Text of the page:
Content and preproduction: $4,994
When I launched the Kickstarter project, I was around 70 percent finished writing the manuscript (or so I thought), with one research-intensive history chapter remaining.
The preproduction and content costs came in quite high compared to what I had budgeted, especially the typesetting cost. The book ultimately ended up being around 80,000 words, plus 15 pages of images and several appendices. When I finally finished the manuscript, I had 320 pages rather than the 276 I had planned on.
This increased the cost of copyediting, proofreading, and typesetting pretty substantially. I was able to cut a few areas I had budgeted for, including paying someone to write a foreword, paying beta readers, and paying for the cover. I didn’t end up including a foreword, and my beta readers were extremely generous Kickstarter backers who backed at a level to get involved in the process. I worked with a friend and traded my editorial skills for his design skills for the cover and the Gutpunch Press logo, so I didn’t have to spend any money out of pocket for those elements.
I had budgeted $2,795 at the top of my budget; it ended up costing $3,279. Typesetting cost a lot more than I had budgeted for.
Printing: $4,336 (1,220 paperback copies)
Manufacturer: Edwards Brothers Malloy (now defunct)
There are several ways to print a book, and I got numerous estimates before making my choices. The highest-quality option I investigated was offset printing, which typically requires a minimum run of 750–1,000 copies but offers significant cost savings when printing more than that number.
Once I added the photos to the book, it was especially important for me to use a high-quality printer. I was hoping to be able to use offset printing, especially since I really liked the quality of Edwards Brothers Malloy, a printer I had favored in my previous life as a publisher. They offered me a 10 percent discount because of our previous relationship, which sealed the deal. I decided on a print run of 1,200 — a number high enough that I would have plenty of copies to sell post-campaign, but low enough that I was banking on not having hundreds or thousands of unsold copies left over to gather dust.
I coordinated carefully with the printer, but one challenge I hadn’t really expected was the delivery. It was most economical to have the books delivered by truck on a pallet. I had to ensure that the truck had a lift gate, since I didn’t have access to a warehouse with a loading dock. My extremely generous parents offered to let me have the books delivered to their garage in the suburbs of New York City rather than having over 1,000 pounds of books delivered to my third-story walkup in Brooklyn.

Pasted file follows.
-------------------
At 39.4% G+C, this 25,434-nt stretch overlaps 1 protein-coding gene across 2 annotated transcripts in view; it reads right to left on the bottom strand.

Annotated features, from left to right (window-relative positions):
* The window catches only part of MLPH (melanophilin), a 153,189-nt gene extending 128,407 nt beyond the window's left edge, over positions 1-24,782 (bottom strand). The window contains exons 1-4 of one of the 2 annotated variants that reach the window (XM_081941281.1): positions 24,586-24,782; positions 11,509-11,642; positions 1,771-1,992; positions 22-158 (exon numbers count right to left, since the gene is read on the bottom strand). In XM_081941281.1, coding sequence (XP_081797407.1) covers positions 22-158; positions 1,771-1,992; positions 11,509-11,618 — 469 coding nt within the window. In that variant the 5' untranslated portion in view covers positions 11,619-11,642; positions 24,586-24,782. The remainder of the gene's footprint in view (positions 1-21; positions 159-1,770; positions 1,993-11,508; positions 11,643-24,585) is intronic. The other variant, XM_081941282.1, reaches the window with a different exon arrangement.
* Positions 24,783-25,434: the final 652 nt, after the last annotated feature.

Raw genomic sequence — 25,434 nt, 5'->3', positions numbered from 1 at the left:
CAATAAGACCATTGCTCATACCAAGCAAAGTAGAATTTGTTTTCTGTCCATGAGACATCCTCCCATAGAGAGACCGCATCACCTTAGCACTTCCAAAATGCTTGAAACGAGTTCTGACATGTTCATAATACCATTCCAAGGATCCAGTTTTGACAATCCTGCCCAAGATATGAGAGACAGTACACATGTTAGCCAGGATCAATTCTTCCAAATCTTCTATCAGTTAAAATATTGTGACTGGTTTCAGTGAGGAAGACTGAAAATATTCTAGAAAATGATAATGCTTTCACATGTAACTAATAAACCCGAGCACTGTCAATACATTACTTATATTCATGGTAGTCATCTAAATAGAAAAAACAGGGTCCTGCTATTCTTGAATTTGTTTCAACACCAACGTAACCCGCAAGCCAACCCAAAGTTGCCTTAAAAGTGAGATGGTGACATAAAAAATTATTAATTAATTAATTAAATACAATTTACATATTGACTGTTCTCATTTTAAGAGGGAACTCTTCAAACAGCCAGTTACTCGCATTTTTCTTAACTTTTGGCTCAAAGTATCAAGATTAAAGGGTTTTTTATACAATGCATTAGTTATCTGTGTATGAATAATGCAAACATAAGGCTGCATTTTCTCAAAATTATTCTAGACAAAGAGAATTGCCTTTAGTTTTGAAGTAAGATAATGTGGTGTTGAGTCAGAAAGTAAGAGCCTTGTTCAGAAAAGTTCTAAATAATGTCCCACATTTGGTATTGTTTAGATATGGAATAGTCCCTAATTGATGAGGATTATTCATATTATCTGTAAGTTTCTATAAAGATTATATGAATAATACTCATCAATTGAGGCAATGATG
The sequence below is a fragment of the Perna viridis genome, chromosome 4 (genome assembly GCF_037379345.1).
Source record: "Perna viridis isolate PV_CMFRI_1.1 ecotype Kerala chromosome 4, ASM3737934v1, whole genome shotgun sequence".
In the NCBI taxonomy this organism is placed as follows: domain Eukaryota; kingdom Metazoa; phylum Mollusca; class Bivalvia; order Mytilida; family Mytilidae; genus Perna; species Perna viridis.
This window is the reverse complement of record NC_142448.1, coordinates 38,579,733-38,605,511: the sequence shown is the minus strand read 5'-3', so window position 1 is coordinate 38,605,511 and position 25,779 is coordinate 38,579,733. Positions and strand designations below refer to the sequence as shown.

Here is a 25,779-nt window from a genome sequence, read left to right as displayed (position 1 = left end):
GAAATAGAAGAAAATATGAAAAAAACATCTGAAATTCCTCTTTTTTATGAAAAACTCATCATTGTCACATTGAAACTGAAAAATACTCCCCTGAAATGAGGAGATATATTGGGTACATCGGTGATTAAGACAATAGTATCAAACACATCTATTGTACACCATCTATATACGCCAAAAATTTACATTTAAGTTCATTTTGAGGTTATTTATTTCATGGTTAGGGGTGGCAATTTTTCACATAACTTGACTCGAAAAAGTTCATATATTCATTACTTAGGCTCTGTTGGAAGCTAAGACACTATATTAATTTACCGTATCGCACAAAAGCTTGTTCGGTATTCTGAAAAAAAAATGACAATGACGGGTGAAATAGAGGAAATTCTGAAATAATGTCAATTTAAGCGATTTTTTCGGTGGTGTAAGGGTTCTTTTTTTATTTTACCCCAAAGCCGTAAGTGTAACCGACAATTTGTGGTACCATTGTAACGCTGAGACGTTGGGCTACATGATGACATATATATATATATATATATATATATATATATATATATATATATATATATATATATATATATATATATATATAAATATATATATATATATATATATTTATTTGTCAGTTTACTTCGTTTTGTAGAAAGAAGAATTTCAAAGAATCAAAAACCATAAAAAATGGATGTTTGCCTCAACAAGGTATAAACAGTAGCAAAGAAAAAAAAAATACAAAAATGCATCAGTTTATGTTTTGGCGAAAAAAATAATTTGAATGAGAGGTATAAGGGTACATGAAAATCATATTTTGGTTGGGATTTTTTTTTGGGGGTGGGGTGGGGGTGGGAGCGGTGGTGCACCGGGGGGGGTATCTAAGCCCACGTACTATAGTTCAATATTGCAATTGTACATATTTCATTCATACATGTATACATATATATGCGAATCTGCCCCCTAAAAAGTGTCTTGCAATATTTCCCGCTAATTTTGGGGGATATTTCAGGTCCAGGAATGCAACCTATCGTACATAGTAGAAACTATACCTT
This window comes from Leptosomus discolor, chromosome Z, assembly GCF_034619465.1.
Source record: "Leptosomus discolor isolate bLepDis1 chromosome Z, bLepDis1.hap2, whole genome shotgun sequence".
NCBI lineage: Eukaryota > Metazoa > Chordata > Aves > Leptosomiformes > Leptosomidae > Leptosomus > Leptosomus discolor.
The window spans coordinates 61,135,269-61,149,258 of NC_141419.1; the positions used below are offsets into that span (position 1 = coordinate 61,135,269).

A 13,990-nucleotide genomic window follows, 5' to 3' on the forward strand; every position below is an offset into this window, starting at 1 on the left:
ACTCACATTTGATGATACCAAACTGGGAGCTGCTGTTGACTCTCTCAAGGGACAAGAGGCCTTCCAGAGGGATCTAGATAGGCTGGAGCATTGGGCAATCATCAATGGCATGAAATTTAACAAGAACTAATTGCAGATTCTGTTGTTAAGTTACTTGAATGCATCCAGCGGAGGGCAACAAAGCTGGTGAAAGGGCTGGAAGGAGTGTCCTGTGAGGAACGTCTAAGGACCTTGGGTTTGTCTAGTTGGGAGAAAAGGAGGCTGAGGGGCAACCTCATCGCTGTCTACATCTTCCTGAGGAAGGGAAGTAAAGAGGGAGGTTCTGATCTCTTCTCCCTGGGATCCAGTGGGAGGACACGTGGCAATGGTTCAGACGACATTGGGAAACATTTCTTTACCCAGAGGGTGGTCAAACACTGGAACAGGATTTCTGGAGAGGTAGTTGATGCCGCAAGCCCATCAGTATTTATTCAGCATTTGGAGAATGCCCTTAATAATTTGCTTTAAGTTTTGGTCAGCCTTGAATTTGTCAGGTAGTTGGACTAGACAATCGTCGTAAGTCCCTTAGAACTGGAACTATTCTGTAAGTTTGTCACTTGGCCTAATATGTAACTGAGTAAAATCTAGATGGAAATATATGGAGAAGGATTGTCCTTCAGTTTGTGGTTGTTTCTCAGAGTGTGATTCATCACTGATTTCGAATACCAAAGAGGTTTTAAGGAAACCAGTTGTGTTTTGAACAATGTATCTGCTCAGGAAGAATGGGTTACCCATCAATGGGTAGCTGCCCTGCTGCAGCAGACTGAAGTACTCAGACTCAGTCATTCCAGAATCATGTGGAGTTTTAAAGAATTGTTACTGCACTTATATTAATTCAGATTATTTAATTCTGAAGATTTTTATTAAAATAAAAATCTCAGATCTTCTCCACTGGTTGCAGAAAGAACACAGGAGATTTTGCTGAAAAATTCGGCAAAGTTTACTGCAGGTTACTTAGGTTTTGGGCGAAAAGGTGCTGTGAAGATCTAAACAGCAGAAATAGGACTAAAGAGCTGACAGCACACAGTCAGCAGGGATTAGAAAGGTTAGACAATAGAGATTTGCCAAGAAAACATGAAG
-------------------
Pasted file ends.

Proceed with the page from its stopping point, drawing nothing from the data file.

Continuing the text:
On the day of the delivery, I got a panicked call from my father about how the driver was trying to back an 18-wheeler up my parents’ extremely windy driveway. I thought for a moment that they would have to drop the pallet at the end of the driveway and we’d have to get the books to the garage from there, but somehow the miracle worker of a driver managed to back the truck up the driveway. My father sent this picture as evidence:
Kickstarter rewards fulfillment: $1,719
I sent 216 print copies of Derby Life to backers and saved another 80 or so for contributors and the people featured in the book. Shipping costs were a bit higher than I had budgeted for ($1,112 total, rather than $850) since I had more backers than I expected, including more international backers. I bought a laser printer for printing notes, labels, and more, which cost $248 but saved me infinite headaches (and probably also some money) in the long run. I also spent $120 on Shipstation software, which let me upload the backer information, buy postage, and print labels at home.
I was careful not to offer extraneous items (like T-shirts or tote bags) as rewards that would be costly or annoying to produce and ship. I had a leftover bag of Derbylife.com bottle-opener keychains that we had produced to promote the website, which I offered as part of a higher-level reward tier. I also offered postcards, which were very inexpensive and easy to fulfill, and e-books, which the typesetter produced for me inexpensively.
There were a few higher-tier rewards: one opportunistic one was a copy of a book by Damon Runyan (who helped create the full-contact version of roller derby) which I had discovered at a used bookstore in the Bay Area. I also offered a set of Derby Cards, custom sports memorabilia I had been dabbling in before starting this project.
The cost to fulfill the rewards overran my predictions by around 40 percent, which makes sense because I added the purchase of a printer and had to fulfill more rewards than I had initially budgeted for.